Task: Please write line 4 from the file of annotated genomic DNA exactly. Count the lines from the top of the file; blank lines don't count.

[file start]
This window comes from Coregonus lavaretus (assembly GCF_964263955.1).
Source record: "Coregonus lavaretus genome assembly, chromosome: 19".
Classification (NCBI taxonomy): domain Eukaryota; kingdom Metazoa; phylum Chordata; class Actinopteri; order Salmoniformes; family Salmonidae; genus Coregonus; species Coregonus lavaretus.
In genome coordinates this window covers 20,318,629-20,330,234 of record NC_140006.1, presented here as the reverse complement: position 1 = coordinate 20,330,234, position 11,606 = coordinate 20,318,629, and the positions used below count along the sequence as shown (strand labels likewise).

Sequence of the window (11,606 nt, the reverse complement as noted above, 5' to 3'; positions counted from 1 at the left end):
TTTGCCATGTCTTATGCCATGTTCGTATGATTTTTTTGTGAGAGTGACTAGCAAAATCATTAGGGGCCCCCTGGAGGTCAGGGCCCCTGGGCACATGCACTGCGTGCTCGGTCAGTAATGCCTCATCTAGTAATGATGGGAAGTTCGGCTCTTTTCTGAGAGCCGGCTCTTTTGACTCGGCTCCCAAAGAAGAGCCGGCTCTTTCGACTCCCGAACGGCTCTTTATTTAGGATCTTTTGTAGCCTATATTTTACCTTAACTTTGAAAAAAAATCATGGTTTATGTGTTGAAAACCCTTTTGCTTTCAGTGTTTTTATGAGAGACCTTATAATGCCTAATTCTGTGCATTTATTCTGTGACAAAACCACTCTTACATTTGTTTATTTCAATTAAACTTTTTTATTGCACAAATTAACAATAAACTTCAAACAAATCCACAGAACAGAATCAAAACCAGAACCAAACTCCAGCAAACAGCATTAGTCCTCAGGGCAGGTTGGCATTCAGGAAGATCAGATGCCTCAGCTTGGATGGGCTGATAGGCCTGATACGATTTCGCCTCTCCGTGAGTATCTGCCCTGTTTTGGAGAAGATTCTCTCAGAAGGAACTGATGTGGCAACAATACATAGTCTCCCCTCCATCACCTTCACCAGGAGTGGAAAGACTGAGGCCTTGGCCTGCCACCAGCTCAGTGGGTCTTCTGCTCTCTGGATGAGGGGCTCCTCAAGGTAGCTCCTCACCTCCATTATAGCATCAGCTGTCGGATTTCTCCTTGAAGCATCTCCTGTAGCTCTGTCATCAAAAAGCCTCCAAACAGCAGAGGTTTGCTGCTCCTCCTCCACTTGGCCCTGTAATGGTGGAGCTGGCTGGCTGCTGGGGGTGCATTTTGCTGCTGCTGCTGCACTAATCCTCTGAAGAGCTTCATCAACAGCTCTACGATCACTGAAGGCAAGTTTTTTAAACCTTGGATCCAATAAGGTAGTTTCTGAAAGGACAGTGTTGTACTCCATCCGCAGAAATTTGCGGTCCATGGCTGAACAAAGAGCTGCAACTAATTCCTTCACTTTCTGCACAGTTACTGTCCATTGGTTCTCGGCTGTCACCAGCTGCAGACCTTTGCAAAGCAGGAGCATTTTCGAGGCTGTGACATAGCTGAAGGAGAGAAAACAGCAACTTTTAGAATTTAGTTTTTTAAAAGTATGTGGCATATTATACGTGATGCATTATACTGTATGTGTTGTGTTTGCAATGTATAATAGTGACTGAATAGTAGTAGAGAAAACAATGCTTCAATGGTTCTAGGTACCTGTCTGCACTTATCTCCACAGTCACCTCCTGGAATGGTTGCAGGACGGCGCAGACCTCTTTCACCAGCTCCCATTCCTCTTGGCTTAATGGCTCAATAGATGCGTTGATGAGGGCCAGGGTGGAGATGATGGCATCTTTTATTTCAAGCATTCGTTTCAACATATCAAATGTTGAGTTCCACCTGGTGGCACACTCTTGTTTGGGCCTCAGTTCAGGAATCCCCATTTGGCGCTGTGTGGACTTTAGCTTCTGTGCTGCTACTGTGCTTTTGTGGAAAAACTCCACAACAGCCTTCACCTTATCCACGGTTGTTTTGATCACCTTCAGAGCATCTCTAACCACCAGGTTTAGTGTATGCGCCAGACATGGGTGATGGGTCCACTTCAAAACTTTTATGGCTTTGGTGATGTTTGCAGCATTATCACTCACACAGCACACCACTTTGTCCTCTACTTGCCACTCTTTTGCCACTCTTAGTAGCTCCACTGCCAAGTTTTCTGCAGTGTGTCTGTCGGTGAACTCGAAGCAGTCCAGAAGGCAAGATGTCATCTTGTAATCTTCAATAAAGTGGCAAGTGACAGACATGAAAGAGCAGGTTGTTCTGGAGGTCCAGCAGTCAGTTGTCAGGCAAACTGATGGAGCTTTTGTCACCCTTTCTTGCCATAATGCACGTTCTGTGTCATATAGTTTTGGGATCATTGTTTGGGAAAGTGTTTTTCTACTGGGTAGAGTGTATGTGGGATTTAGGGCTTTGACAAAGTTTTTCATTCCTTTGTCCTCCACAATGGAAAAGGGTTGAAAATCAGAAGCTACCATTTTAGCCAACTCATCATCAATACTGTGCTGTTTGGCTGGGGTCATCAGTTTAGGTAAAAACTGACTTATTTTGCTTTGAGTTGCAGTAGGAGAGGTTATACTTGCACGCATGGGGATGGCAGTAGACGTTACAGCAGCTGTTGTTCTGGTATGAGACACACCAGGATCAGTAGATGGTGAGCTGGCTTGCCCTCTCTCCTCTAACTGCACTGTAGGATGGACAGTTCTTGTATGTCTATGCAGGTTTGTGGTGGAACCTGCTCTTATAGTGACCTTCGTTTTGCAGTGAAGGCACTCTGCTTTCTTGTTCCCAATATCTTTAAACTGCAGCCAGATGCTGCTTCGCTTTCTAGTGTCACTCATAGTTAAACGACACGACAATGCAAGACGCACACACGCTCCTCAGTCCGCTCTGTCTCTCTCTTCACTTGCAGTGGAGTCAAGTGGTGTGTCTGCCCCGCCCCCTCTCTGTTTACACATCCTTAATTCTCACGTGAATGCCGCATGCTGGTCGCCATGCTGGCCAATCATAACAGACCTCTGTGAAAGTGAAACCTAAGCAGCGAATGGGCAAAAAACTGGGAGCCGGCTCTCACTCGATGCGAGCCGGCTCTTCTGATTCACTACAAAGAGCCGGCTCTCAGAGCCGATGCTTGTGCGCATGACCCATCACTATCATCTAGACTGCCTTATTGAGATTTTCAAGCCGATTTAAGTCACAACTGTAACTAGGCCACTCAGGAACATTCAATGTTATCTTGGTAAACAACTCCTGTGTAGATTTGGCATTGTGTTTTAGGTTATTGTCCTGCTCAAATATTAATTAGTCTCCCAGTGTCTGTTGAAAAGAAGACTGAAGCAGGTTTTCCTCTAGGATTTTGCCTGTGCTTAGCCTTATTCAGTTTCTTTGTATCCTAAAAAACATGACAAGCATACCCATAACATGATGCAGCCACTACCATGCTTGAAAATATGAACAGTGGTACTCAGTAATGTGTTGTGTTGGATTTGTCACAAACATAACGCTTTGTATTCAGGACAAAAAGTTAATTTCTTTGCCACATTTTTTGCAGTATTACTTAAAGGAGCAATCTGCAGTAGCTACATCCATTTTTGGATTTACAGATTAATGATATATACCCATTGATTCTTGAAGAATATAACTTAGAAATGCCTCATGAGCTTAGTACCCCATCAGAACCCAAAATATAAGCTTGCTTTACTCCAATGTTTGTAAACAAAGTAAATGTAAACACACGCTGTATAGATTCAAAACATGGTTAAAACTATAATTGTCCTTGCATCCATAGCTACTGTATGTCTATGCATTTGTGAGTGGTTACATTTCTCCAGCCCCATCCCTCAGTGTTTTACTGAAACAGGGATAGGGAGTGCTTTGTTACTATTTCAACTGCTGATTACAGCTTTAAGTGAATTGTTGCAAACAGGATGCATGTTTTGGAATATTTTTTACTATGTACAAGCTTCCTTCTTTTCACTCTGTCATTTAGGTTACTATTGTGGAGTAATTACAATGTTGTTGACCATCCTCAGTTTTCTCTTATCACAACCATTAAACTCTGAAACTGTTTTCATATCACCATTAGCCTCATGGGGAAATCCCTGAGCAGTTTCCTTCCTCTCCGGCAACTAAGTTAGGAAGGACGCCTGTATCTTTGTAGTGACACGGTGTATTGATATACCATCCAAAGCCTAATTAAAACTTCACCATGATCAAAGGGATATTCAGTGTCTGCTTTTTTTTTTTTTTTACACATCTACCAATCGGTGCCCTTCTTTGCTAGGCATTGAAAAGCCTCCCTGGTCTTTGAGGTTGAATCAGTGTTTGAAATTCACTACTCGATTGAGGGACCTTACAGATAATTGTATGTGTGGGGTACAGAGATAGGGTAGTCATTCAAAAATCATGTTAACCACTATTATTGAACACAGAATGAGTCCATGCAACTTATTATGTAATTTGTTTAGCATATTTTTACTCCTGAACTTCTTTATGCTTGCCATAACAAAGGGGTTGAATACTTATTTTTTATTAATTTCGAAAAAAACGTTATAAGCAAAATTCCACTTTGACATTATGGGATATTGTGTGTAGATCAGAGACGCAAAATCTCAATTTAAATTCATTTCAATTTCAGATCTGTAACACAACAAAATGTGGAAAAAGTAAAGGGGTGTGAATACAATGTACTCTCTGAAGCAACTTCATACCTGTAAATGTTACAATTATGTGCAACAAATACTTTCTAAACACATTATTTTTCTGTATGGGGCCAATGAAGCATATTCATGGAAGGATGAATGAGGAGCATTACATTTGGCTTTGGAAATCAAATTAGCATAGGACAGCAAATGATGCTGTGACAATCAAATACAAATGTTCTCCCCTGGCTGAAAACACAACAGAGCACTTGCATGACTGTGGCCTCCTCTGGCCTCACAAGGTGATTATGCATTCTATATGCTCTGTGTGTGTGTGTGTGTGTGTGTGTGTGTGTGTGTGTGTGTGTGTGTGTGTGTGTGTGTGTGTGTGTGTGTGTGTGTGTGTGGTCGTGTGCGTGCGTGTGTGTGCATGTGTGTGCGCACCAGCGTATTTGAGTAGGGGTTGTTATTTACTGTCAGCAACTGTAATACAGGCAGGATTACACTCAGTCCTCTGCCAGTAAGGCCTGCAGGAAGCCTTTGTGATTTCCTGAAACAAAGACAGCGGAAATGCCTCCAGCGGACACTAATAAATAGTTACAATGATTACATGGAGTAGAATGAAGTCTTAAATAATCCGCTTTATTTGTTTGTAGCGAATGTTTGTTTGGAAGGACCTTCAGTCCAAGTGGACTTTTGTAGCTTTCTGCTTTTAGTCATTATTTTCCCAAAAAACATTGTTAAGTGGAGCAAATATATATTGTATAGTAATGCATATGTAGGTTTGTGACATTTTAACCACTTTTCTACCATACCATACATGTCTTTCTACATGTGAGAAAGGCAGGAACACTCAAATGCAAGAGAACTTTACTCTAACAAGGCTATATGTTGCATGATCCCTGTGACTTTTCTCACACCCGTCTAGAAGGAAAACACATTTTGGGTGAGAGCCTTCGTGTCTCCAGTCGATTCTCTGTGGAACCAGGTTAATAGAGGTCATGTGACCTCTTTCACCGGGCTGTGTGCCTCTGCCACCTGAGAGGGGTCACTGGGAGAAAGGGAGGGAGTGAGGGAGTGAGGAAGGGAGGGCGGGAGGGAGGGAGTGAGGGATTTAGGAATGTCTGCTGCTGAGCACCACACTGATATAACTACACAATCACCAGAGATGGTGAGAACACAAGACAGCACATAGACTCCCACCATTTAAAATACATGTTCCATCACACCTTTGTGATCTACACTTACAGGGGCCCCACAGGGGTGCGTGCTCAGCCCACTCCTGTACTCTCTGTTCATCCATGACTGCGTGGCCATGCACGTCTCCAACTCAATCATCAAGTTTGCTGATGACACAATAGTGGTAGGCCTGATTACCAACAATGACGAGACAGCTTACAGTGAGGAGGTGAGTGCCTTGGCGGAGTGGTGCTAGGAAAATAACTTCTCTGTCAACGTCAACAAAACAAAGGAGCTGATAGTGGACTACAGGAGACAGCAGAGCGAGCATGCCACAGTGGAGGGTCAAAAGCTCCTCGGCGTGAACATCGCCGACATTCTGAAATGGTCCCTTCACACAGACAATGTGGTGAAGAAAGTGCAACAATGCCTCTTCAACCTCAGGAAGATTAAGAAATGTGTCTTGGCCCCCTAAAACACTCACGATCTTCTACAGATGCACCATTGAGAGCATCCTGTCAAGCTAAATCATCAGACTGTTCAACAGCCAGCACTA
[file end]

In genome coordinates this window covers 20,318,629-20,330,234 of record NC_140006.1, presented here as the reverse complement: position 1 = coordinate 20,330,234, position 11,606 = coordinate 20,318,629, and the positions used below count along the sequence as shown (strand labels likewise).